Most people know what stresses them out. It could be their boss, the in-laws, or even their physical fitness. What guys don’t expect are seemingly harmless things you do every day to be building up tension in ways science is just beginning to understand.
Here are 5 things that are secretly causing you stress:
1. Cell Phones
There’s a cost to having all the power of a computer in your pocket. The convenience of that super-powered cell phone comes at the price of your ability to concentrate for extended periods of time.
According to a study by Loughborough University, every time you check text messages, email, or one of the apps on your smartphone, it takes 64 seconds before your brain can get back to whatever you were doing before. Those 64 seconds accumulate and gradually begin to stress you out.
Since the average Canadian checks their phone every 5 minutes, this means most people are struggling to get back on task for 8.5 hours a week. Instead of constantly checking your phone throughout the day, set aside five minutes every hour to get everything done in one go.
Whether you enjoy spending time on a computer or not, research is beginning to show that regular computer usage leads to higher levels of stress.
According to Dr. Erik Peper, Director of San Francisco State University’s Institute for Holistic Healing, “Your breathing rate goes up 30 percent, your blinking rate goes way down, and you tend to tighten your arms and shoulders without knowing it.” These side effects add a considerable amount of physical tention and leave you more irritable throughout the day.
To counter these symptoms, it’s important to take short breaks to walk, stretch your muscles, close your eyes for a bit, and flex your wrists.
3. Background Noise
When you think you’re in a quiet room, chances are you’ve just acclimatized to the constant stream of sounds around you. The engines humming from cars outside, the kids playing down the street, or the faint buzzing from the refrigerator are common examples of background noise.
According to a study commissioned by the Austrian Ministry of Health, the noisier your neighborhood, the higher your blood pressure, heart rate, and level of stress hormones. That means when it comes to stress, silence really is golden.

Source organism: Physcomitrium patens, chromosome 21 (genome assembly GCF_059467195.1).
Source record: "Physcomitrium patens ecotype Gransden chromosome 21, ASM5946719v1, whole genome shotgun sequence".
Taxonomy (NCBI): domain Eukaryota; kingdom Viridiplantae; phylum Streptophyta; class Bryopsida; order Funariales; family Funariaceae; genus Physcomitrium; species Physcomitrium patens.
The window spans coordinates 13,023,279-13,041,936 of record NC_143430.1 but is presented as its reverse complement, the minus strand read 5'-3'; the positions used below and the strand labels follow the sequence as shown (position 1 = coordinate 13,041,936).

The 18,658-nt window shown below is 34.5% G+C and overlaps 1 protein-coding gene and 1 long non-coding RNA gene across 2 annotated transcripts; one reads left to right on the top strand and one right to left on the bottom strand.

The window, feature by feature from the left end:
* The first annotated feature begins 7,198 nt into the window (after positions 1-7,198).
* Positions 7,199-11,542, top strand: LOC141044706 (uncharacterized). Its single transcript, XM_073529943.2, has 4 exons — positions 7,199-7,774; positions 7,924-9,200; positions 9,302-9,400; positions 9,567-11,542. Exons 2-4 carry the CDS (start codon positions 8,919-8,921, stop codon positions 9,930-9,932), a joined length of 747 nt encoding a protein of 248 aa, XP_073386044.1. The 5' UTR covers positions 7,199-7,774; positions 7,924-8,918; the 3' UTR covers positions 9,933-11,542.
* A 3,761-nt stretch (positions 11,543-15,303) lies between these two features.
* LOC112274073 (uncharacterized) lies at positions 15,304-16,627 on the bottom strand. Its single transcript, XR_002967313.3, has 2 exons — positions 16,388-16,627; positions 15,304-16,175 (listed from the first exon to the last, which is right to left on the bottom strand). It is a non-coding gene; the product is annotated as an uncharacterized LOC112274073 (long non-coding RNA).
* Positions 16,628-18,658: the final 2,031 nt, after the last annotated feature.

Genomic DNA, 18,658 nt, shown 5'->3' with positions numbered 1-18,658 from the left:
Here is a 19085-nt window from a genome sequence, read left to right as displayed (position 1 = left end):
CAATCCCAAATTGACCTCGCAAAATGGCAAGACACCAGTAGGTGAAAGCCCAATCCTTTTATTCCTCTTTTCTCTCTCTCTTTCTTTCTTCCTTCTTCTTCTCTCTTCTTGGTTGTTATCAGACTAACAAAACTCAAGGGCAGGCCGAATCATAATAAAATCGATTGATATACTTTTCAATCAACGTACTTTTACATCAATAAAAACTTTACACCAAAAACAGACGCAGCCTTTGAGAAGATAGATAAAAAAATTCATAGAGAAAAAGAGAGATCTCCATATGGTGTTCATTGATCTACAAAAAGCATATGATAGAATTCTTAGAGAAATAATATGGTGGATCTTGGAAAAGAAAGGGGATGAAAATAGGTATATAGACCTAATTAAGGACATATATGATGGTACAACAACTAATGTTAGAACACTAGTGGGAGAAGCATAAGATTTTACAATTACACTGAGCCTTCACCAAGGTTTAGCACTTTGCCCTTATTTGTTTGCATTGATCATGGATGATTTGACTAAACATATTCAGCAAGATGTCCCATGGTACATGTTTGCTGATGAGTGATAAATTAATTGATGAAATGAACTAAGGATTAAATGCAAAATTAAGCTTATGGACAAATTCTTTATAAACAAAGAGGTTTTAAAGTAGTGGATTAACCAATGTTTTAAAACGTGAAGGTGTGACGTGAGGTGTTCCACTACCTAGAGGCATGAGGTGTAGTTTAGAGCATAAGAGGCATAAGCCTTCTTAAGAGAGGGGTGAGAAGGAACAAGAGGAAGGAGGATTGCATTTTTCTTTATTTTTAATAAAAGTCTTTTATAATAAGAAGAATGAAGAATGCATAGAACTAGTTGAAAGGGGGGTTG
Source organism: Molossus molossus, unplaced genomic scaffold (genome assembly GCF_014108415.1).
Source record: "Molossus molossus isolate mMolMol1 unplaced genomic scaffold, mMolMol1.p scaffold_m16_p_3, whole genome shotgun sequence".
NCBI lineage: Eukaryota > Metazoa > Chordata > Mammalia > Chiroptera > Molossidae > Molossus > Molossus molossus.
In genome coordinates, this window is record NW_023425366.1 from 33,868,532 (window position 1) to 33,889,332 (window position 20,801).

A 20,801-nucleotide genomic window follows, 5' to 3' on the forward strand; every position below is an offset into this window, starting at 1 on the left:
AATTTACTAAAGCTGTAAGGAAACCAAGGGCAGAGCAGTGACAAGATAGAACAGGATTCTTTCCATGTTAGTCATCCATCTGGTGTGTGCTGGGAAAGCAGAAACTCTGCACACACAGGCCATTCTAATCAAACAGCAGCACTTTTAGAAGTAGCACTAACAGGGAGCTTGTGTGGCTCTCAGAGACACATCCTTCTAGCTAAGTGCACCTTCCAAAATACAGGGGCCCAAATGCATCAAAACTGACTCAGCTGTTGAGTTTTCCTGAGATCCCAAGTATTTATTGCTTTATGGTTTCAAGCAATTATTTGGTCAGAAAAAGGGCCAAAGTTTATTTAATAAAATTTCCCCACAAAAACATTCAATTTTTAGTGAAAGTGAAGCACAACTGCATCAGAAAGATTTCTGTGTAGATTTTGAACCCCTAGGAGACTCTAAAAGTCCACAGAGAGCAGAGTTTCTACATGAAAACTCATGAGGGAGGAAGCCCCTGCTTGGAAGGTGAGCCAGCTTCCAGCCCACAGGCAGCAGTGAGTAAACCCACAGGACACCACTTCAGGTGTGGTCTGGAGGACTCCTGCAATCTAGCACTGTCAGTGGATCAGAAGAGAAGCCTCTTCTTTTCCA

It’s not easy to rid yourself of all background noise, but do your best to find some peace and quiet every day, and you’ll find yourself feeling refreshed and hopefully less stressed.
Even if you don’t give in to road-rage, your daily commute has lasting effects on your temperament throughout the day. According to a Canadian study lead by Dr. Dwight Hennessy, adult men who have an irritating drive to work were more likely to behave hostile and act stressed out.
Those who aren’t in as much of a hurry aren’t affected to the same degree. “People who have more flexibility in their work environment have less stress when they drive, because the time factor isn’t such a big concern,” says Dr. Hennessy.
One way to calm your nerves while on the road is to give yourself some extra time to get from point A to point B, that way even if you hit traffic or need to stop for gas, you’ll still make it on time.
Not many people have ever experienced total darkness. There’s always a sliver of light creeping in from under the door, or a blue glow coming from your computer across the room.
According to research by Dr. Joshua Gooley of Harvard Medical School, “This exposure to indoor light has a strong suppressive effect on the hormone melatonin.” You may think you’re getting a good nights sleep, but if you’re sleeping with the lights on your melatonin levels are likely off. “This could, in turn, have effects on sleep quality and the body’s ability to regulate body temperature, blood pressure and glucose levels,” says Dr. Gooley.
To keep your melatonin happy, it’s important to sleep in a dark room. If possible, adapt your sleeping schedule to match when the sun is down, and consider getting blackout curtains.